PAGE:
Do you know that people used to play tennis using bare hands? No, you didn’t misread it. That’s a fact.
It was somewhere in France, in the 12th century. The game they played was called “game of the palm.” This is how tennis began, although the rackets were unknown in those times.
You lose a point if you touch the ball with a hand, any other body part, or even clothes. The player also gets the point once he or she hits an opponent with the ball on purpose.
Having in mind tennis is considered a sport of gentlemen, there is an unwritten rule not to aim at the opponent.
But it happens not so rarely. Some players don’t respect this principle as much and then fight over it on the court.
Let’s dig deeper into why it is illegal to hit the ball with your hand in tennis and what consequences it can bring to you, your doubles partner, and rivals.
Is The Player’s Hand Considered Part Of The Racket?
According to the Rules of Tennis issued by the International Tennis Federation, a tennis racket consists of a frame and strings. The frame consists further of a head and handle and may have a throat too.
The player’s hand isn’t and can’t be considered part of the racket. Nor any other part of the body or clothes.
There is no exemption from this regulation. As long as the ball is in play and the point didn’t end yet, the players can touch the ball with the racket only.
You might be falling, sliding, or be put in an imbalanced position, and still touching the ball by coincidence is not an excuse.
This is very common for intermediate players who somehow find themselves at the net but are not comfortable being there.
As a result, they panic when they see a fastball and shield the body with their hand to block it. This is an unconditioned reflex but also an unjustified handball violation in tennis.
I can only suppose what would exactly happen if hand-hitting was part of the game. All those courageous players would undoubtedly approach the net more often to cover the court with a racket and freehand.
All of a sudden it wouldn’t look like tennis anymore.
Does The Player Lose a Point If They Hit The Ball With The Hand?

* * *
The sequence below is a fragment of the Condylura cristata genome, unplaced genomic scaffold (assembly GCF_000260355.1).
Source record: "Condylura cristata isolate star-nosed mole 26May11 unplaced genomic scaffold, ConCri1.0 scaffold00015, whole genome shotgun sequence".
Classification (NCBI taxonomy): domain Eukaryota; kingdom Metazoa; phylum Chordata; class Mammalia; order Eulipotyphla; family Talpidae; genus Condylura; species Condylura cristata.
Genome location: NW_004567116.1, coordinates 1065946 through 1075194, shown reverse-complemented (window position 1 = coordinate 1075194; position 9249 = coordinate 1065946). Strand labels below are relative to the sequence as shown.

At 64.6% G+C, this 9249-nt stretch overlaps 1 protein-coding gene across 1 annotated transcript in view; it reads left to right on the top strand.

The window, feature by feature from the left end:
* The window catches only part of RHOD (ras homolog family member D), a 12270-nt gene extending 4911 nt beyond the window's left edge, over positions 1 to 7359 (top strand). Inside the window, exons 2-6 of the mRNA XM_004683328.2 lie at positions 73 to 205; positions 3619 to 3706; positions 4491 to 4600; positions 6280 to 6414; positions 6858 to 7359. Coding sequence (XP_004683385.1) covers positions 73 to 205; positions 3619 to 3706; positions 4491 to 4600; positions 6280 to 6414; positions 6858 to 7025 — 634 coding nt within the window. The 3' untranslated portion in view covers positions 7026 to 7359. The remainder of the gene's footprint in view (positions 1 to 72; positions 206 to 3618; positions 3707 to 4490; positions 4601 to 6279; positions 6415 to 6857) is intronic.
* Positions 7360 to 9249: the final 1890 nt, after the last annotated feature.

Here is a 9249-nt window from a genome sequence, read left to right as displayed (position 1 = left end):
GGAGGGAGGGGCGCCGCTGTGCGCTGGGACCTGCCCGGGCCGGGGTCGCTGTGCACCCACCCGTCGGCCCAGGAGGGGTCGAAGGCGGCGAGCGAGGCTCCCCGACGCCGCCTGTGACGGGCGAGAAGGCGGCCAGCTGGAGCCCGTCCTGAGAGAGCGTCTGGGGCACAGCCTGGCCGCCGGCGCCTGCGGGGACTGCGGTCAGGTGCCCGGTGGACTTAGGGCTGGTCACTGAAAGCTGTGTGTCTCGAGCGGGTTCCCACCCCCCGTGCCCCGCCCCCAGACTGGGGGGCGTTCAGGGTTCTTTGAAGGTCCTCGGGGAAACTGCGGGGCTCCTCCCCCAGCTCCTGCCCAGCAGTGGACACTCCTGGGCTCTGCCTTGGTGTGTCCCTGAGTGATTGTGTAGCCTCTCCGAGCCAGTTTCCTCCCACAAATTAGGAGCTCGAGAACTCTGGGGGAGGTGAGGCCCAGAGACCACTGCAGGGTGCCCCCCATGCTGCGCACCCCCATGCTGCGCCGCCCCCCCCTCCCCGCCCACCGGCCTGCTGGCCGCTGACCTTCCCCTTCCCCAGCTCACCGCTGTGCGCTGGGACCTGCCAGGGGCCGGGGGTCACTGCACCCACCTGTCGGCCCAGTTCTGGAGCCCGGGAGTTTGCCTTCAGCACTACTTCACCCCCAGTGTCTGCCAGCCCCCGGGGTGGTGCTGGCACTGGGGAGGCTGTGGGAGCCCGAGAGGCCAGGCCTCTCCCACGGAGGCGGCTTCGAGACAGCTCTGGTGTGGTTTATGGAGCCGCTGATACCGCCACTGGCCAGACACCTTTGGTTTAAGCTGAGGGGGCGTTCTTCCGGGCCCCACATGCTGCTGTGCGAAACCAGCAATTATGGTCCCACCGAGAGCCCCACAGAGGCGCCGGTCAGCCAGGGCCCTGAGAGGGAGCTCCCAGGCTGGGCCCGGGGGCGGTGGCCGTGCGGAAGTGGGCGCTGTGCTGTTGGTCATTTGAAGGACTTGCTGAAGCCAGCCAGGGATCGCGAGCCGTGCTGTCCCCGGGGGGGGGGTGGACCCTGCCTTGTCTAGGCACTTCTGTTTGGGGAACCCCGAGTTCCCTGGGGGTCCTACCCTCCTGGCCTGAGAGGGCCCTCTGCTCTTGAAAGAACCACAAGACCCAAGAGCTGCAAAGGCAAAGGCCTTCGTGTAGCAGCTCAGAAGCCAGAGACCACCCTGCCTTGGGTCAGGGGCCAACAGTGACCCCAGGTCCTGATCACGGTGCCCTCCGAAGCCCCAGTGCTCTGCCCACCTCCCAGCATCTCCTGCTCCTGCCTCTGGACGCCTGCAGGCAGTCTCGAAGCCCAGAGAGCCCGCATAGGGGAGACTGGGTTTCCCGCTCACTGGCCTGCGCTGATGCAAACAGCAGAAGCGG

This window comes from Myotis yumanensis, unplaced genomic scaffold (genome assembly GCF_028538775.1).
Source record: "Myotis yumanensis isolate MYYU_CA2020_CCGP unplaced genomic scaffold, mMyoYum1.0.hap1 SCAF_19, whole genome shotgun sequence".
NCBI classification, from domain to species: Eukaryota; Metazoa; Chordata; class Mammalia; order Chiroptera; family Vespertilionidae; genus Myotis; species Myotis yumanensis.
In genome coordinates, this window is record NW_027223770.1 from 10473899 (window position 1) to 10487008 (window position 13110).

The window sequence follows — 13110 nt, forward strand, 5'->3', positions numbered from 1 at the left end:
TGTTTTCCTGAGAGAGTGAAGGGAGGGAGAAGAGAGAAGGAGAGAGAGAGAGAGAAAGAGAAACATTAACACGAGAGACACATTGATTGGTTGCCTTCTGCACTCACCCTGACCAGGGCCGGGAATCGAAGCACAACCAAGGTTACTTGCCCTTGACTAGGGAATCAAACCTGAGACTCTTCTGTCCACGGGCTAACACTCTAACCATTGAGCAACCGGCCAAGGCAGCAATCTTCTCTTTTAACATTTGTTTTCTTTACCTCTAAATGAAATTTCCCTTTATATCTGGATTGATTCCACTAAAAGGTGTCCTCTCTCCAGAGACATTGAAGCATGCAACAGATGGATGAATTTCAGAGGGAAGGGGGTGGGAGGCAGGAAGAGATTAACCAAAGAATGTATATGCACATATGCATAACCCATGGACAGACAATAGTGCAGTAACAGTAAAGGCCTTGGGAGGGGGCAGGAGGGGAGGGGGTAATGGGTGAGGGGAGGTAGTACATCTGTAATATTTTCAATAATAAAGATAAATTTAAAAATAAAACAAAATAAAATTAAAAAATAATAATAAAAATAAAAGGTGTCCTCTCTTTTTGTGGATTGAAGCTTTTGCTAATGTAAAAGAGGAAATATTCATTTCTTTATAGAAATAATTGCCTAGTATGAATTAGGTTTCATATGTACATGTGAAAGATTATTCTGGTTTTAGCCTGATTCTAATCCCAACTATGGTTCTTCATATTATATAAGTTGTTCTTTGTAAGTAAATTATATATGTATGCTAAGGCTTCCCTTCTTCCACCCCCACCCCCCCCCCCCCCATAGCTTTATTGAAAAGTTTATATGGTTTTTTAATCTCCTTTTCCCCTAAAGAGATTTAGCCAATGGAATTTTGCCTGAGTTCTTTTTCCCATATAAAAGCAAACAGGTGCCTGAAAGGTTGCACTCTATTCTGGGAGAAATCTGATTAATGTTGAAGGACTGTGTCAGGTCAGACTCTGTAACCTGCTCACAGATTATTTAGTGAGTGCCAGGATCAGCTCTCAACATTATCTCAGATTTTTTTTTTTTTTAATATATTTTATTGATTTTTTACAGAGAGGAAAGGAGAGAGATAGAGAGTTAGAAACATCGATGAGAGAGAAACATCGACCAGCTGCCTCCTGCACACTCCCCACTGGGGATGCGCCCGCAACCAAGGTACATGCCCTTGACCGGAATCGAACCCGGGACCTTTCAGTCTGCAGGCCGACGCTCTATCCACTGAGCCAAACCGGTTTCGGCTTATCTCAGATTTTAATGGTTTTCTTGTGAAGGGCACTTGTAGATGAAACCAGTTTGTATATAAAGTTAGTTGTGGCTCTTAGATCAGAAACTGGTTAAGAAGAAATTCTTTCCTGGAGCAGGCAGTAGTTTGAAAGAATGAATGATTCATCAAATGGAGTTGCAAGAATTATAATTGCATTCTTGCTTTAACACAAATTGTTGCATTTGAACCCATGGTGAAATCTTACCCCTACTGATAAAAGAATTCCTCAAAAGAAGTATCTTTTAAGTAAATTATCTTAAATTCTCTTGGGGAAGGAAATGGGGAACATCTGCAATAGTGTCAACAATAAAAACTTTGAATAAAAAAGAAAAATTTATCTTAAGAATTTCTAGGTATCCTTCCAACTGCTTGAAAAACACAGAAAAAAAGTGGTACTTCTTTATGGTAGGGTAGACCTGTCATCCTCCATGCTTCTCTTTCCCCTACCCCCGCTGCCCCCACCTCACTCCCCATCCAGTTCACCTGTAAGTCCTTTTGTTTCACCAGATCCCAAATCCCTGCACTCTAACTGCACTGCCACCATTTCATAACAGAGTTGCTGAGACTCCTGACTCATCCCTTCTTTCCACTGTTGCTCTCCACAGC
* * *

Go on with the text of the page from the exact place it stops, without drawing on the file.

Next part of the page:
Since players can hit the ball strictly with the racket if they use the hand instead, the point goes directly to the opponent.
This means that you mustn’t touch the ball with your hand while the ball is live. Once the point ends, you are free to catch, carry, bounce, or toss the ball before the next point starts.
Don’t be surprised, though, if the rival hits you deliberately during the rally and still takes the point.
For many players, it is very controversial. Sometimes you don’t have time to duck or leap aside, and yes, you are the guilty one.
Accidental or not, any contact of your body or clothes with the ball is a loss of point.
The most common error I see is made by amateurs. When they see the ball going far beyond the baseline, they catch it and call out. And they lose it.
Again, as long as the point didn’t finish, you mustn’t touch the ball with your hand!
The oddest situations occur in doubles matches. Say the server mistakenly serves towards the wrong service box. The receiver’s partner touches the ball, trying to protect the face.
Guess what the call is?! The chair umpire points at the serving team.
I know it seems unfair, but, as I said before if you touch the ball with your hand or anything else that is not the racket, you lose.
There is no way around it.
Can Tennis Ball Harm Your Hand If Hit?
Have you ever been hit by a tennis ball?
I’ve been hit so many times that I had to stop counting. Sometimes it was the punch of a baby.
On other occasions, it stuck in my mind for hours because of pain or marks it left. Being hit by tennis balls is definitely not a pleasant experience.
Considering ball speed generated by women and men in professional tennis, tennis balls can seriously harm, not only the hand.
When men serve, the ball accelerates to more than 200km/h on the first and 150km/h on the second serve. In rallies, these numbers go lower to 100-120km/h, which is still relatively fast and may be dangerous.
In some extreme cases, such incidences end very badly. The energy generated by the ball is high enough to cause fractures or internal insults. Still, players usually get bruises and a moment of pain only.
As you see, there is no point in using your hand directly to play because it doesn’t bring benefits.
I don’t know any player who wants to give points for free. Equally, I don’t know anyone who wishes to be hurt by the ball on demand.
The tennis ball is a bullet traveling from racket to racket. The only thing that can stop is the net.
It is a paradox that both hands are in use in tennis all the time, and they have contact with the ball solely in no-play time. Maybe it would be more efficient and spectacular if hitting with hands was legal too.
But, I think it is not worth it that much as the risk of injury is really high. And I am not even talking about hands here.
There are many more delicate and unsafe parts like the eyes or neck.
There are plenty of stories, and videos of a ball boy hit in the stomach, a line judge stroke in the head, or a player who’s missed volley whacked his eye.
Some were lucky enough to continue their matches, while some had to retire and receive medical help.
All in all, the rule to hit the ball with a racket only prevents players from needless injuries. As the game becomes faster and faster year by year, it is pretty reasonable.
And you, would you take a risk to hit or block the ball at all costs?
Have you ever been hit hard by a tennis ball, and how does it feel after?